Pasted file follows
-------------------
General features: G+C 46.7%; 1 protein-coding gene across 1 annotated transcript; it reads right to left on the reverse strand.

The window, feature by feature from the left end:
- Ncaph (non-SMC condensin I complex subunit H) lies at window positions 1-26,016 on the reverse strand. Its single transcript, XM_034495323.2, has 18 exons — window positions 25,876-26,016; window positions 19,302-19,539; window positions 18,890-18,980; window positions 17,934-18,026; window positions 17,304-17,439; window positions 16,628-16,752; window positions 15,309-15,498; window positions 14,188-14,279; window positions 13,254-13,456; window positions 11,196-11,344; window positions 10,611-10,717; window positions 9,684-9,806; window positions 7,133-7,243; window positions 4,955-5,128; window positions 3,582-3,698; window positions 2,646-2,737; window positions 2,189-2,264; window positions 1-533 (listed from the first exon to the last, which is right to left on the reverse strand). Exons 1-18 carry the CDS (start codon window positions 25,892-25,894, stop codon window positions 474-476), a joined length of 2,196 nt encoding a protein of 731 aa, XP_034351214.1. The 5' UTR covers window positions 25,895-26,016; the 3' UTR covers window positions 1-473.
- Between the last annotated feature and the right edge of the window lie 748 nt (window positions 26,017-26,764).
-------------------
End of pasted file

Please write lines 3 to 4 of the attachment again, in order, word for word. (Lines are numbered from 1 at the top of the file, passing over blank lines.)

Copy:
- Ncaph (non-SMC condensin I complex subunit H) lies at window positions 1-26,016 on the reverse strand. Its single transcript, XM_034495323.2, has 18 exons — window positions 25,876-26,016; window positions 19,302-19,539; window positions 18,890-18,980; window positions 17,934-18,026; window positions 17,304-17,439; window positions 16,628-16,752; window positions 15,309-15,498; window positions 14,188-14,279; window positions 13,254-13,456; window positions 11,196-11,344; window positions 10,611-10,717; window positions 9,684-9,806; window positions 7,133-7,243; window positions 4,955-5,128; window positions 3,582-3,698; window positions 2,646-2,737; window positions 2,189-2,264; window positions 1-533 (listed from the first exon to the last, which is right to left on the reverse strand). Exons 1-18 carry the CDS (start codon window positions 25,892-25,894, stop codon window positions 474-476), a joined length of 2,196 nt encoding a protein of 731 aa, XP_034351214.1. The 5' UTR covers window positions 25,895-26,016; the 3' UTR covers window positions 1-473.
- Between the last annotated feature and the right edge of the window lie 748 nt (window positions 26,017-26,764).